An action agenda emerging?

By Eric Booth

I got a nicely distilled response from Richard Kessler this evening that I wanted to offer our blog. He bullet points the key priorities that he sees our field coalescing around. I will want to reflect on these to see if they comprise a net that capture the issues I hear most commonly argued to advance the cause of arts education, but they feel pretty resonant at first glance. Thank you, Richard. Do other bloggers feel these four are the key ones?

"I think there are some clear trends emerging from the field, some of it is still relatively nascent, some of it is much further along:
1. Policy work, including work in federal and state policies, as well
as local.
2. Advocacy, including grass roots organizing, including
coalition-building, and training of parents.
3. A focus on improving, defining, and understanding quality.
4. Expanded data gathering.
I think if you look at the work that Ford Foundation has been stressing with its grantees, you begin to see an interesting nucleus emerging that includes the above."

And let me second Kiff's note about the opportunity of artist national service as a real contribution to changing our persistent status quo. It is indeed being considered seriously. Imagine young artists (not just classical arts as I see it) supported (and well prepared as teaching artists) to work in communities across the country. Somewhere between the WPA and Affiliate Artists, for those with long memories. Perhaps we can change the image of what a successful career as a 21st century artist looks like. And begin to change a culture's view of what America represents--as the Peace Corps has done in other counties.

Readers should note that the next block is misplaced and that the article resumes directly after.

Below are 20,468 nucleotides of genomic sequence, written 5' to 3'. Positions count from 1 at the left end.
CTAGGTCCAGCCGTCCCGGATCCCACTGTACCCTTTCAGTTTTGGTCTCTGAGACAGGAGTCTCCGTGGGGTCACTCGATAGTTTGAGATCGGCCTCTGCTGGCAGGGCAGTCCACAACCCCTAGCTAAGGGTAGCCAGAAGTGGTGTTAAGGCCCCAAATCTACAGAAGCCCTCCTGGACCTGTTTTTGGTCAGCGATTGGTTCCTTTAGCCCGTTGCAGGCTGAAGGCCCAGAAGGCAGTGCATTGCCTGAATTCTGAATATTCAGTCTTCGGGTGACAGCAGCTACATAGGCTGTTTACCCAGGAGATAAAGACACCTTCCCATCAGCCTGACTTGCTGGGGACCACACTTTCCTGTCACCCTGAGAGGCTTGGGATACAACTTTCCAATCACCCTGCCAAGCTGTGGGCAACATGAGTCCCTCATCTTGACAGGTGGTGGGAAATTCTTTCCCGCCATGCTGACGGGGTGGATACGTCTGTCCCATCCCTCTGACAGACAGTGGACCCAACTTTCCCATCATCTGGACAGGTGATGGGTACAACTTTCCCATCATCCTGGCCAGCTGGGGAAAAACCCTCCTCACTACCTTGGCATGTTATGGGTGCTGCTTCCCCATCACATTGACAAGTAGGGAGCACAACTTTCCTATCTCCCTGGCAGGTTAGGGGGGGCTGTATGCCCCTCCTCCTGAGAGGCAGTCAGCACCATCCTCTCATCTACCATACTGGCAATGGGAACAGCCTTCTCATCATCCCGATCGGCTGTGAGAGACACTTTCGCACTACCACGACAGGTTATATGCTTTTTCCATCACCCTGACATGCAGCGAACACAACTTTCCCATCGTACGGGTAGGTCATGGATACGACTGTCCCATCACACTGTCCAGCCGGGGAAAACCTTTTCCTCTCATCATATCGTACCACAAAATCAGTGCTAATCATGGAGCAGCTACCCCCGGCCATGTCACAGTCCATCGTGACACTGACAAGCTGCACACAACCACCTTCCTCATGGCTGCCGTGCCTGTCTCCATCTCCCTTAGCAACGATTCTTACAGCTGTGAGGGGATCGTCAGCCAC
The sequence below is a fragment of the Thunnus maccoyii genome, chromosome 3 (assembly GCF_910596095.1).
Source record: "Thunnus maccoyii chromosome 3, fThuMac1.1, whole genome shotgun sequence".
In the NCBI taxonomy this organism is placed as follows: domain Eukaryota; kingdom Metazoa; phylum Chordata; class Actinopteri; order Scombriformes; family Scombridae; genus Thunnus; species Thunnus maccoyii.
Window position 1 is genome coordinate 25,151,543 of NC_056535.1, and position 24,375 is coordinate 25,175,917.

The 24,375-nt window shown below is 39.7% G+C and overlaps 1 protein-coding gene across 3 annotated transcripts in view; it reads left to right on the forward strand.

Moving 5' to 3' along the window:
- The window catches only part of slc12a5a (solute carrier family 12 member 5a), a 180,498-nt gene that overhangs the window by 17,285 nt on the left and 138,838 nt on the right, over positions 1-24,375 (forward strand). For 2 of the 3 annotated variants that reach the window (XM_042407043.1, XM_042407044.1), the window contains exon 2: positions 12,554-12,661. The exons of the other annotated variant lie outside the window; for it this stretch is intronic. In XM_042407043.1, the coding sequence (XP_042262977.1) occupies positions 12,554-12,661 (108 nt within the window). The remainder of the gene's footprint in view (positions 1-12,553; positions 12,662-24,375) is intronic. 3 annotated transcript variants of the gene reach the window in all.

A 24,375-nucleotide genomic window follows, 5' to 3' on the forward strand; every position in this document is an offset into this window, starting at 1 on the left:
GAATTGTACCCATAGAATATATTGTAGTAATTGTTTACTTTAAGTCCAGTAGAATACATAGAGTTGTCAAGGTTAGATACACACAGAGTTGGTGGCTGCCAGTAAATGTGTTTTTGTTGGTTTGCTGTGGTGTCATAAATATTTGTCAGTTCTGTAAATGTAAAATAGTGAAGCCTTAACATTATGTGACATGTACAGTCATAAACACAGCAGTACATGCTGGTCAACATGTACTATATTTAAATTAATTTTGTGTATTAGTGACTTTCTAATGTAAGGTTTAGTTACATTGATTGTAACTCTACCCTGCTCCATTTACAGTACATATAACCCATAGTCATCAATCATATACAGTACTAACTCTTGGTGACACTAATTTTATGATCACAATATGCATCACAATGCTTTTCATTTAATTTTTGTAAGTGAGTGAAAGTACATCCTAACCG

December 3, 2008 3:57 PM | | Comments (1) |


Eric, I love Richard's list but I think there is something really important missing that is also a part of the trends I see emerging from the field. I see multiple attempts in cities (Portland, Dallas, Philadelphia, Cleveland the list goes on and on) to innovate traditional arts education delivery systems so that they can provide coordinated, scalable, sustainable, relevant, high quality experiences for whole cities of children throughout their lifetime.

These attempts use policy, advocacy, and research as tools, along with coalition building, community organizing and collaboration, to create something different. These are initiatives that are not driven from an arts, arts ed, or even wholly from an education agenda, but from a broader civic agenda. These cities are working to create new delivery models for arts education that include traditional instruction through school systems, while incorporating the broader community system in which schools exist. In some cases, these initiatives are challenging traditional notions of who in our community could legitimately teach the arts, when and to what end.

Ok…I will stop with all that; you know how I can get. I guess the bullet I would add to Richard’s trend list is systemic interventions and scale.

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